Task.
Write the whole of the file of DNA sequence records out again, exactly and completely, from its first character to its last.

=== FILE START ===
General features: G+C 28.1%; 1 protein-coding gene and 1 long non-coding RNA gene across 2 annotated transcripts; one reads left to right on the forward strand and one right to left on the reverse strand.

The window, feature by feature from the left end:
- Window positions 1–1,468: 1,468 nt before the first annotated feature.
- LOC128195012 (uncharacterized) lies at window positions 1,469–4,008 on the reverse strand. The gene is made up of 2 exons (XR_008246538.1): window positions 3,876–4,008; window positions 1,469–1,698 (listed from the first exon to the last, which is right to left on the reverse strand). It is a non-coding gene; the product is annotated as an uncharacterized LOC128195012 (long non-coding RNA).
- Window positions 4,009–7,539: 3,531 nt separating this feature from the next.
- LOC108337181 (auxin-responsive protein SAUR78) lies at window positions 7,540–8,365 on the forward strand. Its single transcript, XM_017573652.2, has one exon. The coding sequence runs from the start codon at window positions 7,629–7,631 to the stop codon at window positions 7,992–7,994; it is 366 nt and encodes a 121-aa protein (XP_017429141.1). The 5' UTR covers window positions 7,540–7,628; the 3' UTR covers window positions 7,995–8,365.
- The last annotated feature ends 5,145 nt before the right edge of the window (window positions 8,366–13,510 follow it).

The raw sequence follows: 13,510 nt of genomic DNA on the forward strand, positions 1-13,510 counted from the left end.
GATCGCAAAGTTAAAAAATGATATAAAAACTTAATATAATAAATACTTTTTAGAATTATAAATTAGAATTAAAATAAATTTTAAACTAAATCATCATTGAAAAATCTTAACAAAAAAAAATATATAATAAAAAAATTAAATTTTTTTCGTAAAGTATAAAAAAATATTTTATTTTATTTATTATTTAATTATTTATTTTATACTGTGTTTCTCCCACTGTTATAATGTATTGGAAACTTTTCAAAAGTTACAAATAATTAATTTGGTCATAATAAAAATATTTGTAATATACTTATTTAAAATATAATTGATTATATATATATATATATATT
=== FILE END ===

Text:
General features: G+C 28.1%; 1 protein-coding gene and 1 long non-coding RNA gene across 2 annotated transcripts; one reads left to right on the forward strand and one right to left on the reverse strand.

The window, feature by feature from the left end:
- Window positions 1–1,468: 1,468 nt before the first annotated feature.
- LOC128195012 (uncharacterized) lies at window positions 1,469–4,008 on the reverse strand. The gene is made up of 2 exons (XR_008246538.1): window positions 3,876–4,008; window positions 1,469–1,698 (listed from the first exon to the last, which is right to left on the reverse strand). It is a non-coding gene; the product is annotated as an uncharacterized LOC128195012 (long non-coding RNA).
- Window positions 4,009–7,539: 3,531 nt separating this feature from the next.
- LOC108337181 (auxin-responsive protein SAUR78) lies at window positions 7,540–8,365 on the forward strand. Its single transcript, XM_017573652.2, has one exon. The coding sequence runs from the start codon at window positions 7,629–7,631 to the stop codon at window positions 7,992–7,994; it is 366 nt and encodes a 121-aa protein (XP_017429141.1). The 5' UTR covers window positions 7,540–7,628; the 3' UTR covers window positions 7,995–8,365.
- The last annotated feature ends 5,145 nt before the right edge of the window (window positions 8,366–13,510 follow it).

The raw sequence follows: 13,510 nt of genomic DNA on the forward strand, positions 1-13,510 counted from the left end.
GATCGCAAAGTTAAAAAATGATATAAAAACTTAATATAATAAATACTTTTTAGAATTATAAATTAGAATTAAAATAAATTTTAAACTAAATCATCATTGAAAAATCTTAACAAAAAAAAATATATAATAAAAAAATTAAATTTTTTTCGTAAAGTATAAAAAAATATTTTATTTTATTTATTATTTAATTATTTATTTTATACTGTGTTTCTCCCACTGTTATAATGTATTGGAAACTTTTCAAAAGTTACAAATAATTAATTTGGTCATAATAAAAATATTTGTAATATACTTATTTAAAATATAATTGATTATATATATATATATATATT